Yes, and we can make recommendations; or work with you and a designer to create
the vison of your new home, and then superintend the builders who will create it.
What type of water system is installed?
There is local Chapala water supply running up under the road to the rancho; before
you close on your property we will run a water line to it along with underground utilities
(phone, electric, and a conduit to the intercom on the gate). Every lot will have a water
storage tank built as part of building their house, and a septic system for each house.
The tap water is not drinkable from the tap. Some folks install purification systems,
but since most water is not used for drinking, the majority of people living Lakeside
purchase their drinking water in big plastic bottles--which can be delivered or picked
up at the source---price is less than $1 for a 5 gallon bottle.
What about electricity and roads?
There is a nice 2 lane asphalt road leading up to the Rancho from the highway
along the lake, and a honking big electrical transformer on the property – those
are two of the reasons we bought where we did. Electricity will blip out occasionally;
the longest outage we’ve had is 4 hours. The electricity here is far more reliable than
we had in New Jersey. On the other hand, if you use a lot of electricity it can get
somewhat expensive; not as expensive as in the States, but not cheap.
Many homeowners, ourselves included, have installed solar power arrays to reduce
the cost. We have 2 arrays, one at our home and another at the stables.
We anticiapte a payback on our investment in 3-4 years. Our system was installed
by Solar Technolgy Inc. (STI) www.solartechnology.com.mx
Internet and TV?
Both available via satellite service; wireless internet also available. We have Shaw
Direct satellite TV from Canada with dozens of channels available in English,
including the major sports and movie channels. Internet access is available 24/7
via Spiderweb wireless, HughesNet satellite internet, or TelCel access.
At our home, we started with HughesNet and then switched to SpiderWeb.
Are there homes to rent close by during construction?
Numerous homes for rent within a 10 - 15 minute drive from the Rancho.
Do you need to have your immigration papers before you can buy land or a house?
No, many people just come in on a tourist card their first time. It’s good for up to 6
months, and you get one when you cross the border or arrive in a plane.
You can easily purchase property on a tourist card, you'll just need proper ID;
your Passport will work fine. The major advantage to having your immigration papers
is the ability to bring in all your household goods,duty-free.
What are the additional costs to the buyer when purchasing land and or a home
in Mexico? There are closing costs for the buyer. Kevin Collins at Collins Real Estate
has a great page on his web site to explain what is involved in buying real estate here,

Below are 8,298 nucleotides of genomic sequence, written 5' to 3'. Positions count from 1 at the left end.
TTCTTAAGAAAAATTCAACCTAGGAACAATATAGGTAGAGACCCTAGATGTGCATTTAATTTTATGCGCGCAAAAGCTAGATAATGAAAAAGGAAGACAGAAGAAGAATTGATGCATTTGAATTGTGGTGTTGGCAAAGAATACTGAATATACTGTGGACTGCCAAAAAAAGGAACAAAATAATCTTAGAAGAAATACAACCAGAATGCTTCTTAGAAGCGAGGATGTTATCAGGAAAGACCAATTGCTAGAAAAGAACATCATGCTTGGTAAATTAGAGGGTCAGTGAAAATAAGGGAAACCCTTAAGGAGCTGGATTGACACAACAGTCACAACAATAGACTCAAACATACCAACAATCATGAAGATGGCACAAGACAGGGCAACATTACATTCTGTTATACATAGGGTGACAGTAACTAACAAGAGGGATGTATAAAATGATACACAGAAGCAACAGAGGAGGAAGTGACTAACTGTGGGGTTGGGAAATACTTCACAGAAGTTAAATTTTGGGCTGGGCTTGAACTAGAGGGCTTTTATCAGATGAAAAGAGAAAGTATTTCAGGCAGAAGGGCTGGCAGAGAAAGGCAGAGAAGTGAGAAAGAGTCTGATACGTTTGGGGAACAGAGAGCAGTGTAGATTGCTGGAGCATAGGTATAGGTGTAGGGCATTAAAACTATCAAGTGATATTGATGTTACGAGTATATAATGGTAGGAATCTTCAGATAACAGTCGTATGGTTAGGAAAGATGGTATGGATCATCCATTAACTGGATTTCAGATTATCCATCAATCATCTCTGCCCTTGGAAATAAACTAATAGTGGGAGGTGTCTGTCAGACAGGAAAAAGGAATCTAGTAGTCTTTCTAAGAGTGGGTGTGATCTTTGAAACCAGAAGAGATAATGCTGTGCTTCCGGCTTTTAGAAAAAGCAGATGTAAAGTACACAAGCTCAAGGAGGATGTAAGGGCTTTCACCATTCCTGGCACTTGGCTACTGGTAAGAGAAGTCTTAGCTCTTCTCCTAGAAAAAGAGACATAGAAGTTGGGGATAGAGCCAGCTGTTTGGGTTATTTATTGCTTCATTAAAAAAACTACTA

including a section on the closing costs which a buyer pays. He gives an example of a
house which sold for $308,000 USD; the closing costs were = $4658 USD or $4763
Canadian dollars. Here is the whole web page:
World class health and dental care available at a small fraction of the cost in the States.
(e.g., One of us needed a CAT scan, it cost $250; a partial crown on a molar was about $100;
a doctor visit is $25.) Doctors give you their cell phone numbers and are available in an
emergency at any time of the day or night. When we visit the U.S., we ask to be evacuated
back to Mexico if we should need emergency medical treatment.
Arthritis – I stopped taking my arthritis medicine a couple of months after I came here.
I don’t know if that’s due to the really stable barometric conditions Lakeside, the lower air
pressure of a 5,000 foot altitude, the healthier lifestyle (sunlight, being outdoors, lots of
fresh ripe and cheap fruits and veggies, lower stress….)
Massages are easily available and cheap, a full 60 minutes for $16 USD
Insects – The rancho is up on a mountain ridge far away from the congestion and
general "buggines"s of the lake shore towns. There’s a fairly constant breeze which
keeps the flies and mosquitos down; and lots of birds. We do have scorpions and
spiders, though. And, as in most of Mexico, wood houses are not built for fear of termites.
Once you get your temporary or permanent immigration papers, anyone can join Mexico's
universal health care programs -- IMSS or Seguro Popular. This gives you access to
doctors, clinics, public hospitals in Guadalajara, and free or reduced cost perscriptions.
Comprehensvie private health insurance is alos available--and much cheaper then in
the U,S.---i.e., $1400 per year, not per month. There are a number of private hospitals
in Guadalajara that are world class facilities, Indeed, we know many folks down here
that have chosen and have sucessfully had major medical proceedures---hip and knee
repalcements, heart surgery, brain shunt surgery...
FIRST VISIT SUGGESTIONS
Fly down, you'll get a tourist card form on the plane to fill out and that allows up to 6
months here. We suggest you make reservations for your first 3 or 4 nights at one
of the B&Bs in Ajijic, the central ex-pat village. You can easily walk to everything in
the village from just about any B&B. Take a taxi there from the airport, you can rent
a car locally more cheaply if you want to expand your horizon, or you may decide just
to hire a car and driver when you want. Pretty cheap.
Beyond Ajijic you may want to try staying in the Village of Chapala. This is a luxurious
little hotel in Chapala that opened a few years ago:
NOTE: After Easter / before November the snowbirds leave and it is easier to find
See below for link and login to Judy King's e-zine, "Living at Lake Chapala".
This will let you read the entire July issue. The article that contains info on our stables
is titled "Help for Outbreaks of Horse Crazy" and was written by Chris Bublin.
You can also find it under the "People, Places and Things" heading in the left-hand menu.
We're so thrilled that Judy felt our place was worth writing about! And, we introduced her
to two other Lakeside horsie places, both of which are also featured in the article.
Definitely "must" reading for the horse-crazy set down here.
user name: jul2012